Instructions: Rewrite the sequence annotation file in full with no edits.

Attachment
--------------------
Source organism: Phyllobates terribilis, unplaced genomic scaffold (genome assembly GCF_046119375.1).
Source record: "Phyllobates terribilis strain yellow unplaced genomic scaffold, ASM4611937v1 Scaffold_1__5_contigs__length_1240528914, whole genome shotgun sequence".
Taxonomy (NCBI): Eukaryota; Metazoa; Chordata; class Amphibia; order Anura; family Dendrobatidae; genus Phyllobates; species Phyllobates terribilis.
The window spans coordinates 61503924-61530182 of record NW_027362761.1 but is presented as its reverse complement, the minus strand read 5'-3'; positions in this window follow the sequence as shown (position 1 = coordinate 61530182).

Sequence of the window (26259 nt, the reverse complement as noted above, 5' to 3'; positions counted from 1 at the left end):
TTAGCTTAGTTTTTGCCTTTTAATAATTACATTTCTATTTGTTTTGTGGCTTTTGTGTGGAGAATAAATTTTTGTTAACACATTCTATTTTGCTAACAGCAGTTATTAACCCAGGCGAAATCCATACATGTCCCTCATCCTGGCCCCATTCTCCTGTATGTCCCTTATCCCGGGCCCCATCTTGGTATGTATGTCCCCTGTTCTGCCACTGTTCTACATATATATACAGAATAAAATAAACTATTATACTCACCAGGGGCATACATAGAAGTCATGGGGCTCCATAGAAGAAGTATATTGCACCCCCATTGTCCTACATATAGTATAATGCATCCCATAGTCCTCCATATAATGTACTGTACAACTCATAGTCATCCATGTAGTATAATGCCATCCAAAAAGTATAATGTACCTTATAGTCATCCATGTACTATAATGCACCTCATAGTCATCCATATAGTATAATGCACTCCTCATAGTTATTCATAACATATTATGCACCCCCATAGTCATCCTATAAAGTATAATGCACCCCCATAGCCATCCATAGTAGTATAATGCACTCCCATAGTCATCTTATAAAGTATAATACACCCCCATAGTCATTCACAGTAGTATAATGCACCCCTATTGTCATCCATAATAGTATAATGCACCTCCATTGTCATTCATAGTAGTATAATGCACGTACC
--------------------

Source organism: Phyllobates terribilis, unplaced genomic scaffold (genome assembly GCF_046119375.1).
Source record: "Phyllobates terribilis strain yellow unplaced genomic scaffold, ASM4611937v1 Scaffold_1__5_contigs__length_1240528914, whole genome shotgun sequence".
Taxonomy (NCBI): Eukaryota; Metazoa; Chordata; class Amphibia; order Anura; family Dendrobatidae; genus Phyllobates; species Phyllobates terribilis.
The window spans coordinates 61503924-61530182 of record NW_027362761.1 but is presented as its reverse complement, the minus strand read 5'-3'; positions in this window follow the sequence as shown (position 1 = coordinate 61530182).

Sequence of the window (26259 nt, the reverse complement as noted above, 5' to 3'; positions counted from 1 at the left end):
TTAGCTTAGTTTTTGCCTTTTAATAATTACATTTCTATTTGTTTTGTGGCTTTTGTGTGGAGAATAAATTTTTGTTAACACATTCTATTTTGCTAACAGCAGTTATTAACCCAGGCGAAATCCATACATGTCCCTCATCCTGGCCCCATTCTCCTGTATGTCCCTTATCCCGGGCCCCATCTTGGTATGTATGTCCCCTGTTCTGCCACTGTTCTACATATATATACAGAATAAAATAAACTATTATACTCACCAGGGGCATACATAGAAGTCATGGGGCTCCATAGAAGAAGTATATTGCACCCCCATTGTCCTACATATAGTATAATGCATCCCATAGTCCTCCATATAATGTACTGTACAACTCATAGTCATCCATGTAGTATAATGCCATCCAAAAAGTATAATGTACCTTATAGTCATCCATGTACTATAATGCACCTCATAGTCATCCATATAGTATAATGCACTCCTCATAGTTATTCATAACATATTATGCACCCCCATAGTCATCCTATAAAGTATAATGCACCCCCATAGCCATCCATAGTAGTATAATGCACTCCCATAGTCATCTTATAAAGTATAATACACCCCCATAGTCATTCACAGTAGTATAATGCACCCCTATTGTCATCCATAATAGTATAATGCACCTCCATTGTCATTCATAGTAGTATAATGCACGTACC